Community economic development

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Community Economic Development (CED) is a field of study that actively elicits community involvement when working with government, and private sectors to build strong communities, industries, and markets. "Community Economic Development is a multifaceted comprehensive approach to community change that is not limited to just poverty programs, nor is it synonymous with industrial recruitment. Community Economic Development is not an attempt to exploit resources to yield the maximum economic return." [1]

Community economic development encourages using local resources in a way that enhances economic opportunities while improving social conditions in a sustainable way. Often CED initiatives are implemented to overcome crises, and increase opportunities for communities who are disadvantaged. An aspect of “localizing economics,” CED is a community-centred process that blends social and economic development to foster the economic, social, ecological and cultural well-being of communities. For example, neighborhood business organizations target growth in specific commercial areas by lobbying government authorities for special tax rates and real estate developments. At the same time, development strategies must consider common pitfalls, such as a financial mismatch between the industry and the locale à la shopping malls, that results in commercial activity that does not benefit the community.[2] It may form part of an ESCED initiative. Research indicates that one benefit of community development venture capital may be its effect in bringing traditional venture capital investment to underserved regions.[3]

Community economic development is an alternative to conventional economic development. Its central tenet is that: “... problems facing communities—unemployment, poverty, job loss, environmental degradation and loss of community control—need to be addressed in a holistic and participatory way.”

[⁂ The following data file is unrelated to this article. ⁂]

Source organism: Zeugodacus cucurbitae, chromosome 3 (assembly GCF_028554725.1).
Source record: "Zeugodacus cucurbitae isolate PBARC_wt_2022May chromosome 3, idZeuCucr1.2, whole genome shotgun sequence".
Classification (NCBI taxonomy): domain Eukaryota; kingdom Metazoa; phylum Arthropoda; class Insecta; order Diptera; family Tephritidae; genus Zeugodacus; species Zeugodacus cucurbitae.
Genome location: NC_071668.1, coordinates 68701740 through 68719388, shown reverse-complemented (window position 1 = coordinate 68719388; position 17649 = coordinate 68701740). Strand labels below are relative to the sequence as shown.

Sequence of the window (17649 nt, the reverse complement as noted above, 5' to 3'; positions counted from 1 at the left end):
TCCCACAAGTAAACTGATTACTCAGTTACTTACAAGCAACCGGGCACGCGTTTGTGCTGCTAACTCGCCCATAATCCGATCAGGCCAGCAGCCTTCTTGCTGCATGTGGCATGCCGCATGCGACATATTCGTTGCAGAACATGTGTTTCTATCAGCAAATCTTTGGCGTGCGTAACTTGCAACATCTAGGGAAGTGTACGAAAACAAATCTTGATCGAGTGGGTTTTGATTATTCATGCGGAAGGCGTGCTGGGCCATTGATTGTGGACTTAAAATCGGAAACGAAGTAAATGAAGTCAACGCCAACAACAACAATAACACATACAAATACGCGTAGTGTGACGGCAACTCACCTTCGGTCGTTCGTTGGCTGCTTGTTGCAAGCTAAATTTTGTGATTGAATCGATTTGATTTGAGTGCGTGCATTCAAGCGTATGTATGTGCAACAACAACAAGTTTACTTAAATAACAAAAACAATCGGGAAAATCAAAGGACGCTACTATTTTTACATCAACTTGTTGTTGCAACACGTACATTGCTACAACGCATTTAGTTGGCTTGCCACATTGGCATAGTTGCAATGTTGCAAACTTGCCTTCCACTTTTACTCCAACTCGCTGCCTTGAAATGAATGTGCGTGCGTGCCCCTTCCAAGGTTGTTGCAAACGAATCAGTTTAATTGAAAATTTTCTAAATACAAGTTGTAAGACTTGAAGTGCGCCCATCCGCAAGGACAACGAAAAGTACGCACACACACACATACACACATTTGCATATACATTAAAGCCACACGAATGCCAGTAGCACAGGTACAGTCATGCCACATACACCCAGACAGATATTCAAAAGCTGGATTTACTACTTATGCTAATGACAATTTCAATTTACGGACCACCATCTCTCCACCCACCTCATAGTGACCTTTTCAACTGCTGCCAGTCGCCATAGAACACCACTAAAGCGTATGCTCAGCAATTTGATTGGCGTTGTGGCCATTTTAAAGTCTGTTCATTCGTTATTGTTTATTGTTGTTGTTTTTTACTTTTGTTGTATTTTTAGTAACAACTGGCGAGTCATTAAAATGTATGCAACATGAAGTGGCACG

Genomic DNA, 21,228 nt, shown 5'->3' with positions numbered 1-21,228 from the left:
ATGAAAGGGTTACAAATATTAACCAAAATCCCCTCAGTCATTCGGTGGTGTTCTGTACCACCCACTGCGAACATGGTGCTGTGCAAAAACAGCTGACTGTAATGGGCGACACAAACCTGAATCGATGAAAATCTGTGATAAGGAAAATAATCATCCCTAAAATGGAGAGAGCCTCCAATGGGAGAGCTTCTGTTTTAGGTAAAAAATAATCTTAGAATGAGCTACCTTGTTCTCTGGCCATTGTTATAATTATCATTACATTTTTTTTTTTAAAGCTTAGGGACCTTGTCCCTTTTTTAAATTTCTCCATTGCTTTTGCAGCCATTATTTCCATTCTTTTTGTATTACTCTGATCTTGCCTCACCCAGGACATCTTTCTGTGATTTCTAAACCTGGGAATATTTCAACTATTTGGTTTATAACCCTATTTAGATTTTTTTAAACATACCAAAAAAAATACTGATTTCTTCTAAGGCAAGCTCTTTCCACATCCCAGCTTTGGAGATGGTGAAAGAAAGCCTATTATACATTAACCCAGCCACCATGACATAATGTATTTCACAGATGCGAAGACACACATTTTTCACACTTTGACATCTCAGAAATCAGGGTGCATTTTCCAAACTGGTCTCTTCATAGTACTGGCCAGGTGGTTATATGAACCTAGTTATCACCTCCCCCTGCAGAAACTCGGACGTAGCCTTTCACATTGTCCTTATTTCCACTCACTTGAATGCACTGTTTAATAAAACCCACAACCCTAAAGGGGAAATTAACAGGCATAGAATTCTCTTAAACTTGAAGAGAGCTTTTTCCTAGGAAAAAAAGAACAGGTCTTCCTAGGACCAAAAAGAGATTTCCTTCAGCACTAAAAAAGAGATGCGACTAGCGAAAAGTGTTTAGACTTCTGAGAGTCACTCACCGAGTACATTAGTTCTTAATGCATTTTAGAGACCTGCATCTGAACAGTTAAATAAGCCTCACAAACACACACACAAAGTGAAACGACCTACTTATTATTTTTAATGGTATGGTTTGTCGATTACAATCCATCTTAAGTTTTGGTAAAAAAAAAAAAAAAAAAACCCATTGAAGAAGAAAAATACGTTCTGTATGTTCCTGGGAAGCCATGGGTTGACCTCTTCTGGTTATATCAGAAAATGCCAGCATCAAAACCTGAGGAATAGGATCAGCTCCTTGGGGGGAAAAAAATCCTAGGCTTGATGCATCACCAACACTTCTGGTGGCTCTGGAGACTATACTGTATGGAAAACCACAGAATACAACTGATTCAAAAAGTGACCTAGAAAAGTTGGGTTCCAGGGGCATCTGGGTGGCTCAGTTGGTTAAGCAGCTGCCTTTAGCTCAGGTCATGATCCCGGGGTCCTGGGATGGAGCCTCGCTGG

Community Economic Development is often involved in a process of building Social Enterprises that are part of the social economy. Sometimes called the Third Sector, a community-based social enterprise is a partnership between government agencies, small to medium enterprises, large national or transnational corporations and the not-for-profit sector, and aims for social, economic and/or environmental outcomes that none of these agencies could achieve for and by themselves. [4]


  1. ^ Ron Schaffer, Steven C. Deller, David W. Marcouiller. Community Economics: linking theory and practice. Iowa State University Press. 2004. Retrieved January 15, 2011. 
  2. ^ DeFilippis, James (2012). The Community Development Reader. Routledge. ISBN 978-0415507769. 
  3. ^ Federal Reserve Bank of New York, Doing Well by Doing Good? Community Development Venture Capital, September 2012
  4. ^ "What is CED?". Canadian Community Economic Development Network. Retrieved April 26, 2010. 

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